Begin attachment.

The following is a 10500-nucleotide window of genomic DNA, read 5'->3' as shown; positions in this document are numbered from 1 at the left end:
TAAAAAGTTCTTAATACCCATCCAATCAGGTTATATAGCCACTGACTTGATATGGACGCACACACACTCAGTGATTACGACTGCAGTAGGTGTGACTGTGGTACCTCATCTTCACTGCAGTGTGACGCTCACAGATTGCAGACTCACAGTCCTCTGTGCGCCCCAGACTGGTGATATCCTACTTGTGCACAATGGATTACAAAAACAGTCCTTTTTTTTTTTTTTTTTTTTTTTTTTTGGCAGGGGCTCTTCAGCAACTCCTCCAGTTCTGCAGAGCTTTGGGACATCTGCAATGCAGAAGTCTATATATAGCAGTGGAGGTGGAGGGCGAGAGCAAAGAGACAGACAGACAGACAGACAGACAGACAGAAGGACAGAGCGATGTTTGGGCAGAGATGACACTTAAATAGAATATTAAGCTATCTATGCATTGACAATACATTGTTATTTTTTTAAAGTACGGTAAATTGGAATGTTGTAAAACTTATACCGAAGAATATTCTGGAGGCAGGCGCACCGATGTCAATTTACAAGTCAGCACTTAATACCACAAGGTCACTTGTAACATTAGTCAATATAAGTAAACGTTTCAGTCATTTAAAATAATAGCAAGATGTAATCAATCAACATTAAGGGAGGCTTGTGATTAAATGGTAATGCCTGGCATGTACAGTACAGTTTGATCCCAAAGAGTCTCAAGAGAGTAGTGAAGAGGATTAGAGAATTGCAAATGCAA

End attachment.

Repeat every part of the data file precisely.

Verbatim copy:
The following is a 10500-nucleotide window of genomic DNA, read 5'->3' as shown; positions in this document are numbered from 1 at the left end:
TAAAAAGTTCTTAATACCCATCCAATCAGGTTATATAGCCACTGACTTGATATGGACGCACACACACTCAGTGATTACGACTGCAGTAGGTGTGACTGTGGTACCTCATCTTCACTGCAGTGTGACGCTCACAGATTGCAGACTCACAGTCCTCTGTGCGCCCCAGACTGGTGATATCCTACTTGTGCACAATGGATTACAAAAACAGTCCTTTTTTTTTTTTTTTTTTTTTTTTTTTGGCAGGGGCTCTTCAGCAACTCCTCCAGTTCTGCAGAGCTTTGGGACATCTGCAATGCAGAAGTCTATATATAGCAGTGGAGGTGGAGGGCGAGAGCAAAGAGACAGACAGACAGACAGACAGACAGACAGAAGGACAGAGCGATGTTTGGGCAGAGATGACACTTAAATAGAATATTAAGCTATCTATGCATTGACAATACATTGTTATTTTTTTAAAGTACGGTAAATTGGAATGTTGTAAAACTTATACCGAAGAATATTCTGGAGGCAGGCGCACCGATGTCAATTTACAAGTCAGCACTTAATACCACAAGGTCACTTGTAACATTAGTCAATATAAGTAAACGTTTCAGTCATTTAAAATAATAGCAAGATGTAATCAATCAACATTAAGGGAGGCTTGTGATTAAATGGTAATGCCTGGCATGTACAGTACAGTTTGATCCCAAAGAGTCTCAAGAGAGTAGTGAAGAGGATTAGAGAATTGCAAATGCAA